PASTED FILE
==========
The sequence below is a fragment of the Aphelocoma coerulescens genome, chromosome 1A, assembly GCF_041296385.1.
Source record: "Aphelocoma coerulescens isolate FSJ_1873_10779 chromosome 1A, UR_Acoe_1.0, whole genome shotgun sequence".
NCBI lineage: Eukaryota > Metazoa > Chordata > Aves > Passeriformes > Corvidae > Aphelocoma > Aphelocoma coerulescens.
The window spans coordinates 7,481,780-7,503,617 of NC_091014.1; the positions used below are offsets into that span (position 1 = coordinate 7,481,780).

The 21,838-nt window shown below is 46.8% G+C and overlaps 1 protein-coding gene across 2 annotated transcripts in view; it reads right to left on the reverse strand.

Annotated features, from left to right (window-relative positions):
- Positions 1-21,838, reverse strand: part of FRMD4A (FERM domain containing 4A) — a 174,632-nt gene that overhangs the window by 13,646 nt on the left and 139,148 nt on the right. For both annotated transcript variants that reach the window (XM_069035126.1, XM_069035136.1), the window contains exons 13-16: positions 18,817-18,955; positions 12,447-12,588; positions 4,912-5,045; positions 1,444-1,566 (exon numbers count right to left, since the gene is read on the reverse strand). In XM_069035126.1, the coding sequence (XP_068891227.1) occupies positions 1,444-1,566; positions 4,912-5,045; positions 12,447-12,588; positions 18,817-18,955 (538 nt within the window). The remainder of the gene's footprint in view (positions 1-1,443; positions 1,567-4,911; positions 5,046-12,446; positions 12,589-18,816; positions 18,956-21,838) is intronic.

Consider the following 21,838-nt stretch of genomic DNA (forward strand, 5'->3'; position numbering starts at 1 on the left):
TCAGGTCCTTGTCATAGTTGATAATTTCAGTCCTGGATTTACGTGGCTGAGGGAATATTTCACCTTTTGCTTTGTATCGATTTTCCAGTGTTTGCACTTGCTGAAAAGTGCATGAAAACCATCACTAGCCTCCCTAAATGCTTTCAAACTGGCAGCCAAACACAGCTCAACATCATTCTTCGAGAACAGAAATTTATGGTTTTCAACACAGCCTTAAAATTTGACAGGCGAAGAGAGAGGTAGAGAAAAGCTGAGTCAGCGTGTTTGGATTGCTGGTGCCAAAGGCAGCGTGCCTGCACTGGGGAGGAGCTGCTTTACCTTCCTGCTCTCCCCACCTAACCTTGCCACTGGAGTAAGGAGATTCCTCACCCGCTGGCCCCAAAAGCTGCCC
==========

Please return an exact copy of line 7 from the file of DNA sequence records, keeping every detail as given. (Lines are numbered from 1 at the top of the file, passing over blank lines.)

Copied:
- Positions 1-21,838, reverse strand: part of FRMD4A (FERM domain containing 4A) — a 174,632-nt gene that overhangs the window by 13,646 nt on the left and 139,148 nt on the right. For both annotated transcript variants that reach the window (XM_069035126.1, XM_069035136.1), the window contains exons 13-16: positions 18,817-18,955; positions 12,447-12,588; positions 4,912-5,045; positions 1,444-1,566 (exon numbers count right to left, since the gene is read on the reverse strand). In XM_069035126.1, the coding sequence (XP_068891227.1) occupies positions 1,444-1,566; positions 4,912-5,045; positions 12,447-12,588; positions 18,817-18,955 (538 nt within the window). The remainder of the gene's footprint in view (positions 1-1,443; positions 1,567-4,911; positions 5,046-12,446; positions 12,589-18,816; positions 18,956-21,838) is intronic.